Dear Editor,

Pregnancy is a natural situation in every woman’s life. Midwifery is linked to more effective utility resources and improved health outcomes when it is conducted by certified, educated and trained midwives that comply to integrated and preventive antenatal care1.

Low-risk pregnancy antenatal care is usually followed by ten appointments for nulliparous women and seven appointments for parous2. Higher number of appointments do not correlate with better maternal and fetal outcomes3. Except for fetal ultrasounds, which are carried out by trained doctors, routine visits should be provided by a midwife in-person or through telephone/virtual consultations4 during pregnancy. On account of the COVID-19 pandemic, it is an urgent need to reduce antenatal appointments to a minimum of six but no fewer than that, although evidence indicates that five or fewer visits are connected with increased risk of perinatal mortality in countries of low or middle income4. According to the United Nations Population Fund, by reducing the number of facility visits, the risk of exposure and virus transmission is also minimized. Midwives should continue to provide maternity care within the community to avoid accumulation of adverse maternal and newborn outcomes and also use remote means such as phone and mobile communication applications when physical presence, examination or tests are not necessary5.

We knew little up until now about the impact of COVID-19 in pregnant women and the fetuses. However, awareness among health providers should be raised, since the pandemic outbreak will reach its end at some point, but meanwhile there will be many aspects in need of tending to, such as maternal stress, depression and domestic violence because of socioeconomic changes during the pandemic5. Maternity care should remain primary in the context of the maternal/child continuum healthcare model6. ‘It is important that care is available to ensure continuation of support for women with multiple complex needs. Women living with adversity including poverty, homelessness, substance misuse, being an asylum seeker, experiencing domestic abuse and mental health problems will continue to require timely expert support’, as recommended by the Royal College of Obstetricians and Gynaecologists7. The International Confederation of Midwives has also expressed concern regarding the necessity for sustaining the rights of all pregnant women and their newborns by following evidence-based practices and protocols8 in general, especially in these challenging times to avoid malpractice and unnecessary medicalization.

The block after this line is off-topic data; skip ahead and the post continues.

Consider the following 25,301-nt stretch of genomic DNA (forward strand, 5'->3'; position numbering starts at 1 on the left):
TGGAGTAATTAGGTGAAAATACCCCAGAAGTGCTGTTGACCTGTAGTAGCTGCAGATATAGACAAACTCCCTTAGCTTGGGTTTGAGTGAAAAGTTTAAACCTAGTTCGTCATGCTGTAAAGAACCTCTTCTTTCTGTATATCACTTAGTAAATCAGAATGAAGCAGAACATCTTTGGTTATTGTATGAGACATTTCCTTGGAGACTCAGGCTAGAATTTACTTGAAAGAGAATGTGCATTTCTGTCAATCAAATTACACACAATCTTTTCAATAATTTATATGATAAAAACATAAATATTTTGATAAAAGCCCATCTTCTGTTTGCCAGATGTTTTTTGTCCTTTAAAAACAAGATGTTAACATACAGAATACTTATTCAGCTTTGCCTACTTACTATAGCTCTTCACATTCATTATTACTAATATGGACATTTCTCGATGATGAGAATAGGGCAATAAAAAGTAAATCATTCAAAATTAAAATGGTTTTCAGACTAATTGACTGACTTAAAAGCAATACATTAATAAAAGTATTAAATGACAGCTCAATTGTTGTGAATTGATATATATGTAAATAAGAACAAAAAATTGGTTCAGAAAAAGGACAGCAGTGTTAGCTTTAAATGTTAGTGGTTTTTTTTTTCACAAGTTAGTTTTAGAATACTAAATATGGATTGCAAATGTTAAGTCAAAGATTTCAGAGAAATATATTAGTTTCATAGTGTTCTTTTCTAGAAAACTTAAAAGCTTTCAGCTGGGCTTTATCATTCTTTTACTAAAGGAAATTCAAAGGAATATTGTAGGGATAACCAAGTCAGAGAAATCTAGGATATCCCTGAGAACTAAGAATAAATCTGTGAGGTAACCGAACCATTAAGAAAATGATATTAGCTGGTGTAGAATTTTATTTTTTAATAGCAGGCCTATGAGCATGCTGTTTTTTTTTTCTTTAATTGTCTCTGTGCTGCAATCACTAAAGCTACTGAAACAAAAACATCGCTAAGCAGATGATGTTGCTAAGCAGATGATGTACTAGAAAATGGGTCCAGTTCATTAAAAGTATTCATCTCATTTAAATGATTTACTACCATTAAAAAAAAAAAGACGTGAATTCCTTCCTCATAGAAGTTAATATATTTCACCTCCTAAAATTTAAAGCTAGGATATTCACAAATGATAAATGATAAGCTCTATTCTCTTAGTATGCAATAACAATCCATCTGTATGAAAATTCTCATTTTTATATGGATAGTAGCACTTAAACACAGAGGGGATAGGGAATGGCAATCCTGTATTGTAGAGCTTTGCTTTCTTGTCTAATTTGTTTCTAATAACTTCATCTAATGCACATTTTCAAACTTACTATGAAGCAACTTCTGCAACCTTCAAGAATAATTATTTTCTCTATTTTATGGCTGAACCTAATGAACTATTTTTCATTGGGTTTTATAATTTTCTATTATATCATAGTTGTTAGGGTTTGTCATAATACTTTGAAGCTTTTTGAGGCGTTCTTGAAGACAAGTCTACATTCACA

The author has completed and submitted the ICMJE Form for Disclosure of Potential Conflicts of Interest and none was reported.